Prince Harry's recent return to the United Kingdom has been described as a "painful mess" for the Royal Family, according to royal commentator Richard Fitzwilliams. The Duke of Sussex's brief visit, which lasted from Tuesday to Thursday last week, did not include any meetings with senior members of the Royal Family, including his father, King Charles III, due to the monarch's busy schedule.

A spokesperson for Prince Harry confirmed the lack of a father-son meeting, stating, "The Duke of course is understanding of his father's diary of commitments and various other priorities and hopes to see him soon." The strained relationship between the Duke and the Royal Family was further highlighted by his swift departure to Nigeria, where he and his wife, Meghan Markle, undertook an overseas tour focused on the Invictus Games and mental health awareness.

Fitzwilliams noted that the Royal Family has little choice but to accept the Sussexes' independent actions, stating, "If they find it pays and they find it useful to their brand, which it is, then they will do more [overseas engagements]." He emphasized the importance of a peaceful co-existence between the Sussexes and the Royal Family, despite the challenges posed by Harry's recent visit.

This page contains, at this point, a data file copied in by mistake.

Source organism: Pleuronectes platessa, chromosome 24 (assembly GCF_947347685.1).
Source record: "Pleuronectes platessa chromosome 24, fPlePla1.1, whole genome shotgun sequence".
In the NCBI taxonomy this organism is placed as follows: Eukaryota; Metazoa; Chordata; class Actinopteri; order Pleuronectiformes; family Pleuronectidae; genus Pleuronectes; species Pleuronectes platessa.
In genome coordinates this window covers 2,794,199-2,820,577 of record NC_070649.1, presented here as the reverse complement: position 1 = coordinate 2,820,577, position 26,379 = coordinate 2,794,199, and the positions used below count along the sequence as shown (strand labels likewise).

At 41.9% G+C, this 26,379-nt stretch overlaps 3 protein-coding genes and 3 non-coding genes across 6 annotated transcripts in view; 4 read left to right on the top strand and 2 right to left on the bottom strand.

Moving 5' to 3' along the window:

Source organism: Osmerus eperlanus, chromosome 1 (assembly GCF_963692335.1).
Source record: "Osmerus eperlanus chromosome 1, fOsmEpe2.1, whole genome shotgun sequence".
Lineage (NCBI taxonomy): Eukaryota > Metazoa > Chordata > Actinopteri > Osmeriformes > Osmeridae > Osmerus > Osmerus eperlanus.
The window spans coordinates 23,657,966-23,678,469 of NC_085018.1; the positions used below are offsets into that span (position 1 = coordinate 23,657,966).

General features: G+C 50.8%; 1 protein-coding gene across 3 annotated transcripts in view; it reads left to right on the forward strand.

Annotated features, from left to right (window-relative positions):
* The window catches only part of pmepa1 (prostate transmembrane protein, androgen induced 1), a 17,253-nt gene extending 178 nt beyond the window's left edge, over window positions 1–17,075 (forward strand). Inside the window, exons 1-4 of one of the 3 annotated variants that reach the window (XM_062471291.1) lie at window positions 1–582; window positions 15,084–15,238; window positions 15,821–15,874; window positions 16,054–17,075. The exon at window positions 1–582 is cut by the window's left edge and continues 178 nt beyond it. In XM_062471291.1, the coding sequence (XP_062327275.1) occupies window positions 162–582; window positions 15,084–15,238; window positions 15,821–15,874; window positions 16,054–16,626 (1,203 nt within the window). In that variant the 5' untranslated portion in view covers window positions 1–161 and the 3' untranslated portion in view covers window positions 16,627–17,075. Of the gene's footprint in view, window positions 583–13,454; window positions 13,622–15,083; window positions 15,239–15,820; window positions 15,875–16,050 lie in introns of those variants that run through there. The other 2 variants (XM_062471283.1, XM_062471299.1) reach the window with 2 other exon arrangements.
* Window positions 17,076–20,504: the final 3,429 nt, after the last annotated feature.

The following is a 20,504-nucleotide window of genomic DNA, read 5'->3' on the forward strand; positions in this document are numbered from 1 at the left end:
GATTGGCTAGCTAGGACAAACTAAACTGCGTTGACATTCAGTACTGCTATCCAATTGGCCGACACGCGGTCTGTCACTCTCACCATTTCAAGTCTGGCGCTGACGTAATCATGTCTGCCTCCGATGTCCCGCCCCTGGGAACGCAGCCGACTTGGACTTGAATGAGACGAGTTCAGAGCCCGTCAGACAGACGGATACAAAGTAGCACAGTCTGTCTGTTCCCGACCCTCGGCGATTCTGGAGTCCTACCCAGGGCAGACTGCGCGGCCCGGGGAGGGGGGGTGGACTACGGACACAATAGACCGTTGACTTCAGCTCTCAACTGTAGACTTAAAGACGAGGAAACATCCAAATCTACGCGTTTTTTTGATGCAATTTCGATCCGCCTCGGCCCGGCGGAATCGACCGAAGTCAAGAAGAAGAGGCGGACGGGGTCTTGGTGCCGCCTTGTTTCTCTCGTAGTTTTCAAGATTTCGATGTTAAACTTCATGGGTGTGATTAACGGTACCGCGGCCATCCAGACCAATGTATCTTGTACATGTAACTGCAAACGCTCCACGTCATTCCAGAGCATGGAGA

As the Duke and Duchess of Sussex plan more international trips, concerns have been raised about the potential dangers of their "quasi-royal tours." Royal expert Richard Eden has urged King Charles III to step in and put a stop to these visits, warning that they could be manipulated by foreign governments without the control and oversight typically provided by the British foreign office for official royal trips.

Eden, speaking on Palace Confidential, stated, "Harry and Meghan are open to being manipulated by foreign governments who may not have the interests at heart of Britain or America and I think it is dangerous." He called on the King to take action to prevent such risks.

Despite the strained relations with the Royal Family, the Sussexes remain committed to their international engagements. A source close to the couple told The Mirror, "The Duke and Duchess have other trips planned for the remainder of the year. They are hoping to be able to share more details in the coming weeks. It is definitely possible they could return to Africa for more tours after that."

Prince Harry himself emphasized the importance of their international work, telling People magazine, "It is hugely important for us to meet directly with people, supporting our causes and listening, in order to bring about solutions, support and positive change." He acknowledged the limitations of working remotely and expressed his eagerness to continue traveling for their various causes, including the Archewell Foundation and the Invictus Games.

The Sussexes' determination to pursue their own agenda and engage in international tours has further complicated their relationship with the Royal Family. While the couple stepped down as working members of the Royal Family in 2020, their continued high-profile activities have drawn both praise and criticism.